How will you spend the first month of the new decade? Check out 31 opportunities in January 2020 to learn something new, make something by you, and have fun.
The group meets to share and appreciate stories. One person’s story may trigger memories that lead to more stories. Think how you would love to have stories written by your grandparents or other relatives who have gone before you; your heirs will one day treasure yours.
Bugatti cites among Nixon’s accomplishments the creation of OSHA, the opening of China, the end of the draft, and the Environmental Protection Act.
This chorizo chicken dish is a bit on the spicy side. If you enjoy a little kick in your food, this one's for you. It's made with chorizo, chicken thighs, bell pepper, onion, cilantro and potatoes.
Tolerating hate speech, yelling, and clapping at Whittier City Council meetings is uncivil and invites lawlessness. The editor of Sustainable City News calls on City Council to make Public Comment safe by standing firm for civility.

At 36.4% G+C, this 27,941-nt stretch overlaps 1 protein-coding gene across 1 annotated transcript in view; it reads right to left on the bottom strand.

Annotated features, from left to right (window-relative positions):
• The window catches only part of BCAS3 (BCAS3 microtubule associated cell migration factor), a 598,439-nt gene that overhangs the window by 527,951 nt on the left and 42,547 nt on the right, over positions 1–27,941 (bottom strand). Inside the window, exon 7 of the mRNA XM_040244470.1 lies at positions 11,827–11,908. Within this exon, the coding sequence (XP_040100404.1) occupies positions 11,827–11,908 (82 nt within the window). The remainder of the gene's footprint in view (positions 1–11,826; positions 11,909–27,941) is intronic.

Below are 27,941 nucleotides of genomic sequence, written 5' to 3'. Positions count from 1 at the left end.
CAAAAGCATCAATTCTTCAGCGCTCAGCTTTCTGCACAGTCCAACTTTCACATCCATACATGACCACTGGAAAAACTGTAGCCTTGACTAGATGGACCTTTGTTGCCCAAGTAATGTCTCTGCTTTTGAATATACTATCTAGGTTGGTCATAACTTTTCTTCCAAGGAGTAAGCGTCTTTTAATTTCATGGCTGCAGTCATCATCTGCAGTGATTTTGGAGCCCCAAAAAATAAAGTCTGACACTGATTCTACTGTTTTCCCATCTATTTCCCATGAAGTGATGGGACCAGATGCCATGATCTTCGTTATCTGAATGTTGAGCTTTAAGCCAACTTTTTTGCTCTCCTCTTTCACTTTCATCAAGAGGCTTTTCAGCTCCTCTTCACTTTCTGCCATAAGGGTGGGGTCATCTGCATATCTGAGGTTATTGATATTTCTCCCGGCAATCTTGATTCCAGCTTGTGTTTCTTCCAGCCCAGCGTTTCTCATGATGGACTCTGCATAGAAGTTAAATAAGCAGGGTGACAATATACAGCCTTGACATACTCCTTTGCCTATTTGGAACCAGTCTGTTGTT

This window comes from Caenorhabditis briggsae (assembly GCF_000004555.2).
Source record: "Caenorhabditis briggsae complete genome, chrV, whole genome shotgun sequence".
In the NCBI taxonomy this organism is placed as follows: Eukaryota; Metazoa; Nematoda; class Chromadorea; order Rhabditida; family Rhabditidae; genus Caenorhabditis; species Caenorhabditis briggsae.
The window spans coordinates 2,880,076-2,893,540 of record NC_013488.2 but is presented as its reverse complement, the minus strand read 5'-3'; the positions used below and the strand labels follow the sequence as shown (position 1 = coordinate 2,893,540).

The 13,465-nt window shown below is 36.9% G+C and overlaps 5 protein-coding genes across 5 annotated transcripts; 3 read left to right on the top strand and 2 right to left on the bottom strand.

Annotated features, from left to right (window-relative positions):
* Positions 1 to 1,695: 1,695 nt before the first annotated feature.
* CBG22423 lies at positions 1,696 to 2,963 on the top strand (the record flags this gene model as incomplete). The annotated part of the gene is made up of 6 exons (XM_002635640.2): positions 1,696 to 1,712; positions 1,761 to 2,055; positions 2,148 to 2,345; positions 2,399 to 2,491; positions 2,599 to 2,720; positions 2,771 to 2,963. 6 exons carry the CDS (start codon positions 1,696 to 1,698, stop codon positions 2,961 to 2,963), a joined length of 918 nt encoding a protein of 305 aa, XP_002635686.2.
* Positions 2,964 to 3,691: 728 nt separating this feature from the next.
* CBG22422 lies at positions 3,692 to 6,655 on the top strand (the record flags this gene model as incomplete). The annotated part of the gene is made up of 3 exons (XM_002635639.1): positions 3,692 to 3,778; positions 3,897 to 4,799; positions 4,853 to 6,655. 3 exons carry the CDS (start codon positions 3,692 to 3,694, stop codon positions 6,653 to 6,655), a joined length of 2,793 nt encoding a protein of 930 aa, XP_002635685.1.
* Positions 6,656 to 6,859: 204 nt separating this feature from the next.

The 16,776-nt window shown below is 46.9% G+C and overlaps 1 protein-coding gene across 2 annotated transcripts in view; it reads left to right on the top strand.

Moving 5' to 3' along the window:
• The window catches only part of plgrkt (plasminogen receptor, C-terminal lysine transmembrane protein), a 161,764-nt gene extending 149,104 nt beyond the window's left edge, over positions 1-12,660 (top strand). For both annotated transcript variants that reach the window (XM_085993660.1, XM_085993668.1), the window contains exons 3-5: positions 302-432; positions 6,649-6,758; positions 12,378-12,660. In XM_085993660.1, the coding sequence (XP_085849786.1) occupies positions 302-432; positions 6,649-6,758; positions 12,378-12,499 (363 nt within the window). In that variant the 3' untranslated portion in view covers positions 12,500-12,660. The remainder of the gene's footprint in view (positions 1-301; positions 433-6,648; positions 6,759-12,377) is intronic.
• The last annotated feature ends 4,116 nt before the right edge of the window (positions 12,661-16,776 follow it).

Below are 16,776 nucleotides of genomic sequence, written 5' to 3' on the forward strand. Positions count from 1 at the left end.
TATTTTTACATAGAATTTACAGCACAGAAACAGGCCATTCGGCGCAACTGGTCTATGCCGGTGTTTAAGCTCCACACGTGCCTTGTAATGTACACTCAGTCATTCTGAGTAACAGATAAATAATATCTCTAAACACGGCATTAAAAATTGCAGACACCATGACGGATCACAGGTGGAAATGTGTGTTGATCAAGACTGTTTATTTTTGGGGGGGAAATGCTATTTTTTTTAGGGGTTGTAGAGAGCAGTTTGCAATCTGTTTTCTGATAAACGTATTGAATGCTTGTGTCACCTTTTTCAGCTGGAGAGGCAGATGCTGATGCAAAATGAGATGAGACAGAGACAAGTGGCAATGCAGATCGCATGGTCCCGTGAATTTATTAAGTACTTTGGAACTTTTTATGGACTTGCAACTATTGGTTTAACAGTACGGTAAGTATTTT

I salute the founders of this paper on their mission to spread the gospel of Whittier, at a time when we need to comfort the afflicted and afflict the comfortable more than ever before — and at a time where too many want to comfort the comfortable and afflict the afflicted.
First Christian Church of Whittier officially closed its doors on December 31, 2019. This message from Pastor Layne Beamer, originally posted on Facebook, answers questions asked frequently about the future of the church and its buildings.
I rarely trimmed the tangerine tree and never trimmed the Meyer lemon except to remove all the suckers. My grandfather defined suckers as fast growing branches, usually green and smooth, which produced no fruit but “sucked” energy from the trees. The sucker usually had larger and darker leaves. They nearly always grew straight upward in the tree.
Without a guide to the dozens of buildings in Whittier that Harrison designed, it’s hard for those of us living here today to understand how profoundly he shaped the built landscape that we take for granted.